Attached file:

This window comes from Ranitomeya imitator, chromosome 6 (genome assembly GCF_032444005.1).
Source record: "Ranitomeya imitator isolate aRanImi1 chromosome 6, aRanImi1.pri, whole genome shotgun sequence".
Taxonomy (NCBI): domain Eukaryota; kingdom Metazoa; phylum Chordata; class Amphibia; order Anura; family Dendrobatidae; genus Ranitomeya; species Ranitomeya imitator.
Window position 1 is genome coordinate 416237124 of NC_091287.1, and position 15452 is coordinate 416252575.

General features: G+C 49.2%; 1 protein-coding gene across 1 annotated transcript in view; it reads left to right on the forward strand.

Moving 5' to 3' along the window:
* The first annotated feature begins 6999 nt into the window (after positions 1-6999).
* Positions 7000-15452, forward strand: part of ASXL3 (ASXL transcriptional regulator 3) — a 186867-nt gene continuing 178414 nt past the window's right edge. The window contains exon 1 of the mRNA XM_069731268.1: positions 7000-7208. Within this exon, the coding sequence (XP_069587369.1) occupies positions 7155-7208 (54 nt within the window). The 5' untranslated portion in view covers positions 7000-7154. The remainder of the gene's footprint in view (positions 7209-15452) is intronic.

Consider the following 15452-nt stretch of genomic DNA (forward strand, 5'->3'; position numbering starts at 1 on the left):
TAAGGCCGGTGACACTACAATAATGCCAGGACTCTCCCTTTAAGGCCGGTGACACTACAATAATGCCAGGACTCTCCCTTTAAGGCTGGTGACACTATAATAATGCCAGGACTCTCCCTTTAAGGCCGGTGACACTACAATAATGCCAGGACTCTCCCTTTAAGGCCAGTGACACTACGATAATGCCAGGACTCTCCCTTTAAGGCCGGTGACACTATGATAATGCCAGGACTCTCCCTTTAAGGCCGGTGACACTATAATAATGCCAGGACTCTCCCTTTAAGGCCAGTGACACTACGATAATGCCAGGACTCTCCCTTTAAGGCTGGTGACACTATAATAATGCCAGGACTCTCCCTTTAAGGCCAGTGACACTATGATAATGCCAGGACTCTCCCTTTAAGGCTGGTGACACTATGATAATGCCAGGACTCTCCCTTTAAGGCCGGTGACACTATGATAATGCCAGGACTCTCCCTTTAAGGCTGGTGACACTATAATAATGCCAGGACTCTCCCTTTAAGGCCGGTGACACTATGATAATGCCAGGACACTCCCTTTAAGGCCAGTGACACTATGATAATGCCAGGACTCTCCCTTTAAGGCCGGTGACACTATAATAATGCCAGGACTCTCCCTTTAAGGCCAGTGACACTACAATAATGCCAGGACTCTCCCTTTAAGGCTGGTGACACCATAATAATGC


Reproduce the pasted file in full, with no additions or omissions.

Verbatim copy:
This window comes from Ranitomeya imitator, chromosome 6 (genome assembly GCF_032444005.1).
Source record: "Ranitomeya imitator isolate aRanImi1 chromosome 6, aRanImi1.pri, whole genome shotgun sequence".
Taxonomy (NCBI): domain Eukaryota; kingdom Metazoa; phylum Chordata; class Amphibia; order Anura; family Dendrobatidae; genus Ranitomeya; species Ranitomeya imitator.
Window position 1 is genome coordinate 416237124 of NC_091287.1, and position 15452 is coordinate 416252575.

General features: G+C 49.2%; 1 protein-coding gene across 1 annotated transcript in view; it reads left to right on the forward strand.

Moving 5' to 3' along the window:
* The first annotated feature begins 6999 nt into the window (after positions 1-6999).
* Positions 7000-15452, forward strand: part of ASXL3 (ASXL transcriptional regulator 3) — a 186867-nt gene continuing 178414 nt past the window's right edge. The window contains exon 1 of the mRNA XM_069731268.1: positions 7000-7208. Within this exon, the coding sequence (XP_069587369.1) occupies positions 7155-7208 (54 nt within the window). The 5' untranslated portion in view covers positions 7000-7154. The remainder of the gene's footprint in view (positions 7209-15452) is intronic.

Consider the following 15452-nt stretch of genomic DNA (forward strand, 5'->3'; position numbering starts at 1 on the left):
TAAGGCCGGTGACACTACAATAATGCCAGGACTCTCCCTTTAAGGCCGGTGACACTACAATAATGCCAGGACTCTCCCTTTAAGGCTGGTGACACTATAATAATGCCAGGACTCTCCCTTTAAGGCCGGTGACACTACAATAATGCCAGGACTCTCCCTTTAAGGCCAGTGACACTACGATAATGCCAGGACTCTCCCTTTAAGGCCGGTGACACTATGATAATGCCAGGACTCTCCCTTTAAGGCCGGTGACACTATAATAATGCCAGGACTCTCCCTTTAAGGCCAGTGACACTACGATAATGCCAGGACTCTCCCTTTAAGGCTGGTGACACTATAATAATGCCAGGACTCTCCCTTTAAGGCCAGTGACACTATGATAATGCCAGGACTCTCCCTTTAAGGCTGGTGACACTATGATAATGCCAGGACTCTCCCTTTAAGGCCGGTGACACTATGATAATGCCAGGACTCTCCCTTTAAGGCTGGTGACACTATAATAATGCCAGGACTCTCCCTTTAAGGCCGGTGACACTATGATAATGCCAGGACACTCCCTTTAAGGCCAGTGACACTATGATAATGCCAGGACTCTCCCTTTAAGGCCGGTGACACTATAATAATGCCAGGACTCTCCCTTTAAGGCCAGTGACACTACAATAATGCCAGGACTCTCCCTTTAAGGCTGGTGACACCATAATAATGC